The battle called Kūititanga

Fought in October 1839, the battle known as Kūititanga was the last major tribal war over land before the arrival of New Zealand Company settlers at Port Nicholson. Some Ngāti Raukawa people, with the blessing of the Ngāti Toa leader Te Rauparaha, attacked Te Āti Awa at Waikanae. The ostensible reason was the ill treatment by Ngāti Tama of Te Rauparaha’s sister Waitohi. She died just before the battle. However, the real reason for the fighting was competition for land and resources. The people of Ngāti Raukawa expected to win, but had more casualties than Te Āti Awa, who saw this battle as a victory. The battle of Kūititanga clarified issues of land ownership, particularly on the Kāpiti Coast.


After 1840

Settler pressures

In 1839 the New Zealand Company, set up to organise emigration from England, bought land in the Wellington Harbour area for settlement. (The validity of this purchase was later disputed.) The following year, English immigrants began arriving by the shipload, and the demand for land and pressure on the areas occupied by Māori and settlements steadily increased. The New Zealand Company had sold sections already occupied by Māori to the new settlers. To resolve this issue, Lieutenant Colonel William Anson McCleverty was appointed to obtain deeds from the tribes concerned, exchanging their settlements and cultivations for land elsewhere.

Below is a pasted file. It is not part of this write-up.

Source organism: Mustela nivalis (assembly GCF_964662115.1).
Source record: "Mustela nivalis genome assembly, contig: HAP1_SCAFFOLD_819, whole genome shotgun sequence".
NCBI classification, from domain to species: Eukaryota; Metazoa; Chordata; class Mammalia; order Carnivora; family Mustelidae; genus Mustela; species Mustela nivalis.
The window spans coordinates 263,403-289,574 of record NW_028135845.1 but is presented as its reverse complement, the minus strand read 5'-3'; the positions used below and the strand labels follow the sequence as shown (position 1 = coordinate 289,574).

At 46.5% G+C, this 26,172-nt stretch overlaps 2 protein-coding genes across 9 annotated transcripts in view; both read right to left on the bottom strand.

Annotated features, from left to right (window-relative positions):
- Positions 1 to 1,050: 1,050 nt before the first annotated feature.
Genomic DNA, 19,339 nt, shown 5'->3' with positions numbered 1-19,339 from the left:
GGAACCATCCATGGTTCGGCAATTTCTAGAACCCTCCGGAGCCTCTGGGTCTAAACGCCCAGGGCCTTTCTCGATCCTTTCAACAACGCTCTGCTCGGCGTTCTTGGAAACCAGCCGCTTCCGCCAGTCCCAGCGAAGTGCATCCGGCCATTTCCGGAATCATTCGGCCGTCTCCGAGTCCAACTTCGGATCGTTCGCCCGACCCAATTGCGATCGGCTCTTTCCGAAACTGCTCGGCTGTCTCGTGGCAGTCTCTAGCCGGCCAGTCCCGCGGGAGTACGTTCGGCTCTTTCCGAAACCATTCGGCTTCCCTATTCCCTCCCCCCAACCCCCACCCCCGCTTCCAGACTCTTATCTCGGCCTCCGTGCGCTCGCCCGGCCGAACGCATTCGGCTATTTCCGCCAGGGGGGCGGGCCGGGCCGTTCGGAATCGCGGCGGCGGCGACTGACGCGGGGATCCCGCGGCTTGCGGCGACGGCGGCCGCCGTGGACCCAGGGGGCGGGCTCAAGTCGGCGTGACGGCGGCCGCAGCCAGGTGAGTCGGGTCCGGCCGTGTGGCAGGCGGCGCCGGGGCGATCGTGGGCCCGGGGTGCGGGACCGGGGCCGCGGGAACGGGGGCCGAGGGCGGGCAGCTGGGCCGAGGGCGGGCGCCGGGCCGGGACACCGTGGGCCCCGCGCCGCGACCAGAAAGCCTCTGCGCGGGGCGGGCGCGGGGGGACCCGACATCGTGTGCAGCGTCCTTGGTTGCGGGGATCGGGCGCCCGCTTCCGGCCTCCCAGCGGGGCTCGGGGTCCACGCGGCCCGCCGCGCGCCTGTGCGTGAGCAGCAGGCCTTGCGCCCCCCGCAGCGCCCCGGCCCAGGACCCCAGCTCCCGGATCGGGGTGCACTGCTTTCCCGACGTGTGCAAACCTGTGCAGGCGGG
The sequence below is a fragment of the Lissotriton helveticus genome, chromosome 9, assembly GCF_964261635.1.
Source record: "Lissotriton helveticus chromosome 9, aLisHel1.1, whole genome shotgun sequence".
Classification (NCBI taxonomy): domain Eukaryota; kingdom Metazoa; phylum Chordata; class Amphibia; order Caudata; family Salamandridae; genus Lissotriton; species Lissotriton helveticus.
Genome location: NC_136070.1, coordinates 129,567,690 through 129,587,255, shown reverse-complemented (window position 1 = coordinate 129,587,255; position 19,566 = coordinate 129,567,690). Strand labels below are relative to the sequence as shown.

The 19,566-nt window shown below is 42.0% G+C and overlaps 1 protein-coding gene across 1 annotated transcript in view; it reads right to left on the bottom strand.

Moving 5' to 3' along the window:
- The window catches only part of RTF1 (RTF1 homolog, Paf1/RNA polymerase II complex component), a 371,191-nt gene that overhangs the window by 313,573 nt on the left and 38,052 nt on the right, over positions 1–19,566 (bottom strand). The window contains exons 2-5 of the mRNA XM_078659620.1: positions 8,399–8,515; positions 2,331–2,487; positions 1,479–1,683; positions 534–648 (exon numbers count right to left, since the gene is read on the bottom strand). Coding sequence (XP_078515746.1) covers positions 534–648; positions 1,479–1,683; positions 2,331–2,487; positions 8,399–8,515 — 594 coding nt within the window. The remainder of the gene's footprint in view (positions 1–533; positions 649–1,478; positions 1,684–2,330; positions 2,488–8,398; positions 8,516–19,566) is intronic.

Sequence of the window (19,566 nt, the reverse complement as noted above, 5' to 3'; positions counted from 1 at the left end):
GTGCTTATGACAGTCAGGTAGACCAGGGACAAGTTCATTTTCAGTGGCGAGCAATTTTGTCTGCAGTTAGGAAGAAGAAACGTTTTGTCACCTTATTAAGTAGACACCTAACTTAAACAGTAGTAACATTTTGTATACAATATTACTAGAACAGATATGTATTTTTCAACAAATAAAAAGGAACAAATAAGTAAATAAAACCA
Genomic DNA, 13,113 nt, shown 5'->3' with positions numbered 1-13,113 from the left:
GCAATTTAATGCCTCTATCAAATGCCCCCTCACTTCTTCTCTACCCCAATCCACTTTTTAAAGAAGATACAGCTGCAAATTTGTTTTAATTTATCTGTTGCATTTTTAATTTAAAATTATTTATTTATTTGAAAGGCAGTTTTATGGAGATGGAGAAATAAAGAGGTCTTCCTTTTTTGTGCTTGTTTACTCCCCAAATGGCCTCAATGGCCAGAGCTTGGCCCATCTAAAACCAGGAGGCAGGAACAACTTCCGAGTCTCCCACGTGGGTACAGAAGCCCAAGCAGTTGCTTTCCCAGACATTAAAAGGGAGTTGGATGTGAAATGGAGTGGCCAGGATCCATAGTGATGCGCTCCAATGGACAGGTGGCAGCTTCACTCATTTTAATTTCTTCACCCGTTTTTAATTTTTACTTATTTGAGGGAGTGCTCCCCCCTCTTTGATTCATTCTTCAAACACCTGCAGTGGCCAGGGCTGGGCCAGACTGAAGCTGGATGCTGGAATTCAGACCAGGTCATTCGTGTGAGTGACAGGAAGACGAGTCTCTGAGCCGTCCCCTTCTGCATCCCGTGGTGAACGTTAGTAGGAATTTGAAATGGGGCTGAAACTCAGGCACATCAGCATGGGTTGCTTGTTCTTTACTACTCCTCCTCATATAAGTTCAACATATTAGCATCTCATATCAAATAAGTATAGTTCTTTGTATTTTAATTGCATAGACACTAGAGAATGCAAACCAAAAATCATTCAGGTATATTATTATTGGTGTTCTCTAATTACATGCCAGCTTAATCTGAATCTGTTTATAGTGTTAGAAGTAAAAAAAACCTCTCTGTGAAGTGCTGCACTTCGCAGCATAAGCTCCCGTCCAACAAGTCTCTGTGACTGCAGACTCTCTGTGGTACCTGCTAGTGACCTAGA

The McCleverty awards of 1847 were the final allocation of lands for Māori in the Wellington Harbour area. Pā such as Te Aro, Pipitea and Kaiwharawhara became less desirable as their food-growing areas were replaced by less productive and more remote land, mostly outside the town of Wellington. The pressure on the Te Aro people was such that by 1881, a census showed only 28 Māori still living at Te Aro, and nine at Pipitea.

Māori departures

With the threat of European settlers also encroaching on ancestral lands in Taranaki, return migrations took place. About 600 Te Āti Awa went back to Taranaki in 1848. More Māori returned to Taranaki as a consequence of the land wars there in the 1860s. The Te Āti Awa sub-tribe Te Matehou, of Pipitea pā, moved to join their kin at Waiwhetū. Ngāti Tama also moved away, with those in Ōhariu migrating to Whakapuaka near Nelson. Those left to keep the fires burning in Wellington after about 1890 belonged predominantly to the Te Āti Awa sub-tribes of Ngāti Te Whiti, Te Matehou, Ngāti Tawhirikura and Ngāti Puketapu. This remains the situation today.

The disappearance of pā sites

The pressures of European settlement led to the disappearance of many traditional pā. By the 1890s sites at both Te Aro and Pipitea were unoccupied; Pito-one (Petone) pā was abandoned soon afterwards, although the Te Puni street cemetery remains in use. The pā at Ngāūranga also declined and did not survive into the 20th century.

Waiwhetū pā was the last Māori-owned settlement in the 1920s in the Lower Hutt region. However, it was eventually overtaken by river works and developments. Its site is now marked by the cemetery, Ōwhiti, near the mouth of the Waiwhetū Stream. Only the seasonal pā at Orongorongo and Parangārehu remained in use.